He affirms that the RollShape can alter one's appearance, likening it to treatments such as CoolSculpting and explaining that the machinery pushes things around and flattens out cells, giving the appearance of losing inches, but will eventually go back to its original state. The infrared on this machine is beneficial, too — it warms the tissue to be more pliable — but it all comes a warning. "If this was really known and very solidly proven, I think more people would be doing it. I think this is a field that is just burgeoning," he explains. "I think that there needs to be a lot more research in the field before we all start to start taking place in it. There may be a place in it for fitness and rehab, but I'm not sure it's all related to fat loss."
There are two exceptions to this, though: the VibraShape and the HydroBike. While it's not a weight loss device, a vibratory plate causes the muscles around a joint to repeatedly co-contract, which provides more stability, but "it's not known that vibrations will increase cellular fat metabolism." And then there's the king of all machines: the individual underwater cycle, which totally checks out. "Water is the only true form of isokinetic resistance, which means when you work your muscles, you overload the muscle. You burn more calories in the water when you're cycling than not in the water" Weiss explained, adding that underwater exercise burns more calories and thus, more fat.
That one point — that if it worked, everyone would be doing it — sticks with me. It's difficult to tell if there's nothing out there proving these claims to be true because it's a whole foot-long sandwich full of bologna, or just that it's simply so new and exclusive that not everyone has had the opportunity to know about it. You're not going to go to Yelp to read reviews of Khloe Kardashian's celebrity trainer because no one has been able to work with him; the same could be said of this space-like machinery.
I'm told equipment like this is all "big overseas," a narrative that sounds and feels truthful but cannot be substantiated by research outside of webpages that look straight from the days of Geocities. It's somewhat true for underwater cycling — just like dipping baguettes in gooey butter-cheese and routinely washing your face, French people are obsessed with it, as surprisingly reiterated by Pippa Middleton, but infrared exercise? I just can't find enough places offering it at all. Perhaps there's a basement of a Dubai castle filled with rows of them, or every high-end Thai spa secretly has them on display, I'm not sure; researching the latter brought up more information on colon cleansing than technologically advanced fitness bikes.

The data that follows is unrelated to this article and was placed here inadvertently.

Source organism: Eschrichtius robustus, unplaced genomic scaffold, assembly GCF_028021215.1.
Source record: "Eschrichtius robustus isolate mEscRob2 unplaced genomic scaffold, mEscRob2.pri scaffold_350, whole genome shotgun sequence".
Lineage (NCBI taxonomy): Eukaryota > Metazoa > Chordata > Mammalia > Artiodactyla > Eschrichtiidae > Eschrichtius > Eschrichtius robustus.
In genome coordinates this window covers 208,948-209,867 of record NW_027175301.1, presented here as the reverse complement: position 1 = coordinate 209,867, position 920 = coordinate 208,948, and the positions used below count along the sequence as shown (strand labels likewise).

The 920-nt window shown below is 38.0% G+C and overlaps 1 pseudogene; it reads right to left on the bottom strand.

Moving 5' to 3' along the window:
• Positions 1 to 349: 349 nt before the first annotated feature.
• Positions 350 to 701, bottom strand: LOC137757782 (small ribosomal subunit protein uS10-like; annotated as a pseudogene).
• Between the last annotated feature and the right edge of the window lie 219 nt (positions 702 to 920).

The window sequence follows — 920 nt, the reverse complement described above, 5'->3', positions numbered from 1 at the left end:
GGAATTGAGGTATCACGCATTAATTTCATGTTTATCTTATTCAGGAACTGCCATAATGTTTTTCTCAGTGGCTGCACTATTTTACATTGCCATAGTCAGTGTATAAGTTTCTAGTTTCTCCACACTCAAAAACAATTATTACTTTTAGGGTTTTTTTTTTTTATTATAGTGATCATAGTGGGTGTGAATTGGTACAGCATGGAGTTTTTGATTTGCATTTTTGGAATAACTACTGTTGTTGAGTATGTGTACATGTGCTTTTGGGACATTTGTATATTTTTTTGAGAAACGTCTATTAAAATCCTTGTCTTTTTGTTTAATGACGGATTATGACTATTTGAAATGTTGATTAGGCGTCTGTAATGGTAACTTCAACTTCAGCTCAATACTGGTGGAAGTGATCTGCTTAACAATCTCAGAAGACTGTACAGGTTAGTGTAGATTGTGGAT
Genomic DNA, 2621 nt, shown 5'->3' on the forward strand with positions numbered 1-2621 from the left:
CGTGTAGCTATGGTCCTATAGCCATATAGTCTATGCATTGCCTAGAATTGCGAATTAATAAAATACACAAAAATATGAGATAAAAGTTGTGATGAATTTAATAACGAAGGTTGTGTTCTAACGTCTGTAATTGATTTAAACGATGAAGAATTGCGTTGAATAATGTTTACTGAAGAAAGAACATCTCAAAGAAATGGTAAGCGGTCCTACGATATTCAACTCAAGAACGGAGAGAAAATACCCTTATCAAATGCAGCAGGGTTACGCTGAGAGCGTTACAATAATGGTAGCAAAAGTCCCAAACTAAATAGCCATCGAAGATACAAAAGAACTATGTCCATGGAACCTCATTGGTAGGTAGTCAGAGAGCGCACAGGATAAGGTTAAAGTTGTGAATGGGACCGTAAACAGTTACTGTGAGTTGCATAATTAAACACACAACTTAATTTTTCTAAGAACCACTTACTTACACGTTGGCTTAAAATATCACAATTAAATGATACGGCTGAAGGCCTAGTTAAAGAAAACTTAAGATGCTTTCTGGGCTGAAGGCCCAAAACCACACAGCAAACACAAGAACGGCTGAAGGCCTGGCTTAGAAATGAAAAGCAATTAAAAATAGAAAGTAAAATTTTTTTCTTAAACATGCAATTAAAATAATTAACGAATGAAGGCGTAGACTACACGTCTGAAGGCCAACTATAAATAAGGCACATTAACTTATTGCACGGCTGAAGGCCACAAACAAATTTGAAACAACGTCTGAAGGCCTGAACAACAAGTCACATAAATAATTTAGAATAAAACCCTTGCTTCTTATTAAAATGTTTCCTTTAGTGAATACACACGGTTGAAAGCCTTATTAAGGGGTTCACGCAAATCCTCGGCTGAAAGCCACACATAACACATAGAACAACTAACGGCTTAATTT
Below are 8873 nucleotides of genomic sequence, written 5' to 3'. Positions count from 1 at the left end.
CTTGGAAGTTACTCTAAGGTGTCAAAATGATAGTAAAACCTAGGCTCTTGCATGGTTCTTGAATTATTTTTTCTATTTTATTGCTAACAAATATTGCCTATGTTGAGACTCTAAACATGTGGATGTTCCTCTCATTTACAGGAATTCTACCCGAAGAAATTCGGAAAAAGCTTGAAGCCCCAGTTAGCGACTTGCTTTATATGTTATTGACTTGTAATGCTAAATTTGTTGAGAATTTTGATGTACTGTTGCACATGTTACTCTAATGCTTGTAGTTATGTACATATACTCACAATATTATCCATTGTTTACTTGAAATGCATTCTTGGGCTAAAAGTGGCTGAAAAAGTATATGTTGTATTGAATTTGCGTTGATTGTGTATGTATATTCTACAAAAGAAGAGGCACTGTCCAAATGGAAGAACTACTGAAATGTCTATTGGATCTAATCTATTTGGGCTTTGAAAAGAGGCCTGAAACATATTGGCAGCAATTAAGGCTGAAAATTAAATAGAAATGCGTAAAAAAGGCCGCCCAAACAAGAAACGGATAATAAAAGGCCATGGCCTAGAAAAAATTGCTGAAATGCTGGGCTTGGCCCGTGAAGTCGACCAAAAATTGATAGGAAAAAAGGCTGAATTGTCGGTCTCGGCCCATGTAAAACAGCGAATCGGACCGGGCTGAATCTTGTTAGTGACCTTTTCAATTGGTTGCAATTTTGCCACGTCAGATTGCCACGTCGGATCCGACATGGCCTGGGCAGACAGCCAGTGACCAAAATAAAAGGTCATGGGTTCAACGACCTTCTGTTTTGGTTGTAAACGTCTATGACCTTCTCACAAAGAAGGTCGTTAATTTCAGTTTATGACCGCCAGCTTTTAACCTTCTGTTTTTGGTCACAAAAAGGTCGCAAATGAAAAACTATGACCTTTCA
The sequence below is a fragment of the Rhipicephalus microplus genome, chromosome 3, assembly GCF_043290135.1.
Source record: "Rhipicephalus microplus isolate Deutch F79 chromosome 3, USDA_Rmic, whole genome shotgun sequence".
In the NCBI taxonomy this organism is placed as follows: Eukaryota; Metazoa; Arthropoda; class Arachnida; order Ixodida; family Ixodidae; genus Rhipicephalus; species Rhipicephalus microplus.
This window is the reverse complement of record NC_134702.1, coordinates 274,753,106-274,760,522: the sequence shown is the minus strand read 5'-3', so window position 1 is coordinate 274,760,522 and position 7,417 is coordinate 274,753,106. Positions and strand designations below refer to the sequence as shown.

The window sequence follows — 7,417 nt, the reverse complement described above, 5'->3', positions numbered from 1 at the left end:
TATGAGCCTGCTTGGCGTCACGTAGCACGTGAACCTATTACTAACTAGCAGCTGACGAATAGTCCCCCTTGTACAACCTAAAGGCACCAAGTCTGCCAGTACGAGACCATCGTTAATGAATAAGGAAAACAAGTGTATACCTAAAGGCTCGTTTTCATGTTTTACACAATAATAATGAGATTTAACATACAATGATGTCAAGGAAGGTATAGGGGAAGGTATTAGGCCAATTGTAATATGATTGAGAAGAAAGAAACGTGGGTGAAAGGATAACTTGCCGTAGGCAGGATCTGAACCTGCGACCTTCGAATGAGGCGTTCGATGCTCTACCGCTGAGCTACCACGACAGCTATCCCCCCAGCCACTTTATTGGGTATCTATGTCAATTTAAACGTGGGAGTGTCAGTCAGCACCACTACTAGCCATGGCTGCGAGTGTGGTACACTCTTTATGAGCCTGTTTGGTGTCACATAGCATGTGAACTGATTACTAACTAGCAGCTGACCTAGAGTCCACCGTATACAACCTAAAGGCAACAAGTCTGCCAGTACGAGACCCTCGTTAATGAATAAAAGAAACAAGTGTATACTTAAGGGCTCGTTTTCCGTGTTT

But, while The Art of Body Shape is absolutely the only studio of its kind in the U.S., VacuActivus is not the only company creating or hawking these products. Stimulight andSaunalite use portable UV lights to turn a treadmill workout into a small-scale movie production, London's Hydrofit has two locations with the individualized cycling pods and PhysioRed makes a well-known recumbent bicycle bathed in infrared light. It's innovative fitness technology that may just be fitness, technology, and innovation happening disjointedly at once.
I'm not sure who to believe: the promise of a better workout tomorrow, or the science that claims it's not true ‘til it's proven. Regardless, it's wild that these high-end machines are just accessible to the public in this way. You can't lease a Maserati for the same price as a Prius, but at The Art of Body Shape, you can drop in and take a ride, just like any other studio.
So maybe it doesn't work. It's still fun and interesting and weird and I love it; i am dying to come back with friends. All of my cellulite may not melt off like an ice cream cake left in the sun, but if I walk off a treadmill feeling warm and wiggly and more like Madonna than I ever have in my entire life, there's something to that — something that makes coming back to feel great and maybe even look a little better worth it.